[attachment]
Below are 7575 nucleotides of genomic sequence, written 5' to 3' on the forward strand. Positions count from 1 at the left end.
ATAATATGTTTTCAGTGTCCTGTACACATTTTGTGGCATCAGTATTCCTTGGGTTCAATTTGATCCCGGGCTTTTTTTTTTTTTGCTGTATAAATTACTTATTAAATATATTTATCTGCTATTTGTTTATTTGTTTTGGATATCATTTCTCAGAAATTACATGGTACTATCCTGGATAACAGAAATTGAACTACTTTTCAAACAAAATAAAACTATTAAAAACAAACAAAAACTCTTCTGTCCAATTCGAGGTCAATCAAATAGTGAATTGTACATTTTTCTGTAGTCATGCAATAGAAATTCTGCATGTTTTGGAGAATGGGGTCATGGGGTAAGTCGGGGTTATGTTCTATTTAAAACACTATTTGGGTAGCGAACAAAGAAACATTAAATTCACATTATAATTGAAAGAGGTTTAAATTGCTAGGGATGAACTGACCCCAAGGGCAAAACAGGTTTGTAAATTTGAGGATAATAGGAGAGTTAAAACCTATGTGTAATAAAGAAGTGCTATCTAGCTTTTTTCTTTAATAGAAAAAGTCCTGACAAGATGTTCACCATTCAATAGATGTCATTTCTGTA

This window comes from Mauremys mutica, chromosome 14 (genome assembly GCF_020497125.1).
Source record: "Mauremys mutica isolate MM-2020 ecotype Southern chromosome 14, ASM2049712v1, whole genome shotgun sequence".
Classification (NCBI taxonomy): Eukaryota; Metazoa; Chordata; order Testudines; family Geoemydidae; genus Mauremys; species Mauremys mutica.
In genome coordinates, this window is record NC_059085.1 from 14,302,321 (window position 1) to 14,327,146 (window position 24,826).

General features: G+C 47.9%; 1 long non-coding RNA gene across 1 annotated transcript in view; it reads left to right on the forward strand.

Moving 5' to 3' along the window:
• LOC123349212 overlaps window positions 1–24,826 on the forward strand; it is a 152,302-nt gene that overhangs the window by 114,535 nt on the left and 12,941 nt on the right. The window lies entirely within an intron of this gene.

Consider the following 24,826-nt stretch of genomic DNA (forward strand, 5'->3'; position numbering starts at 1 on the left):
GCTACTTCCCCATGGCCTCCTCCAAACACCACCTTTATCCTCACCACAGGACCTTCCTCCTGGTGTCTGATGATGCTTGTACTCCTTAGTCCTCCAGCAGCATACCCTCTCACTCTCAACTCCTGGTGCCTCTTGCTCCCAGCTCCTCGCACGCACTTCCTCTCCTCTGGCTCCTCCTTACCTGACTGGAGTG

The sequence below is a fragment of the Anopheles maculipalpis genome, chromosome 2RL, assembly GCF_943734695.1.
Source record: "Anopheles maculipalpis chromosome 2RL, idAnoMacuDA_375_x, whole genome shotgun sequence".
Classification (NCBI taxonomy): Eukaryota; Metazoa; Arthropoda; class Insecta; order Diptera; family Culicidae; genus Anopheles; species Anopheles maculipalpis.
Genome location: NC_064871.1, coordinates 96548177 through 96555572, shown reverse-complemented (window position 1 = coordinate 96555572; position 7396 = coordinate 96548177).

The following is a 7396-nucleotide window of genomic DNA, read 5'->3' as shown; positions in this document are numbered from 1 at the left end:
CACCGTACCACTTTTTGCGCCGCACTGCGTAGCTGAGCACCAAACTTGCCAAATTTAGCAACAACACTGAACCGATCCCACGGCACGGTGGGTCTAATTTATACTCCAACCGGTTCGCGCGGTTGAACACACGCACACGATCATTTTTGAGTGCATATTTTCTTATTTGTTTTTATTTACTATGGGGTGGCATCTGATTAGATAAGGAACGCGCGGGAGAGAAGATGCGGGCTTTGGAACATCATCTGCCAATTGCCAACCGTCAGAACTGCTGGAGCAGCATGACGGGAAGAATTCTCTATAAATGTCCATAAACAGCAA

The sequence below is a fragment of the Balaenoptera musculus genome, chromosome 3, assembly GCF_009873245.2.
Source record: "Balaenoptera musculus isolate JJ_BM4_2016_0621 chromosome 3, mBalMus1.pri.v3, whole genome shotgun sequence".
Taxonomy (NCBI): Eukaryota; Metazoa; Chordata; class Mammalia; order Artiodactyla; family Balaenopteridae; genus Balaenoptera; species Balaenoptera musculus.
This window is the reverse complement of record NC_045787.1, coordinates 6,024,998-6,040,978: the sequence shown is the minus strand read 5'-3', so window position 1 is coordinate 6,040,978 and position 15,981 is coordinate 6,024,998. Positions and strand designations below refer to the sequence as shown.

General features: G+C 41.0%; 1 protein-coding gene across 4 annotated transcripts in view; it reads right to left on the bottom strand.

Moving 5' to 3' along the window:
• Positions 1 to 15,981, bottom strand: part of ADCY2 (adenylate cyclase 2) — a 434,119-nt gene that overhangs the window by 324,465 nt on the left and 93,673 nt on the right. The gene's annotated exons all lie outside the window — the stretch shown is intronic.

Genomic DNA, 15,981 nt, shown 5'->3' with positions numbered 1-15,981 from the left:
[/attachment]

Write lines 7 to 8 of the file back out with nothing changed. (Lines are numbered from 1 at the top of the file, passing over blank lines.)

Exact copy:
General features: G+C 47.9%; 1 long non-coding RNA gene across 1 annotated transcript in view; it reads left to right on the forward strand.

Moving 5' to 3' along the window: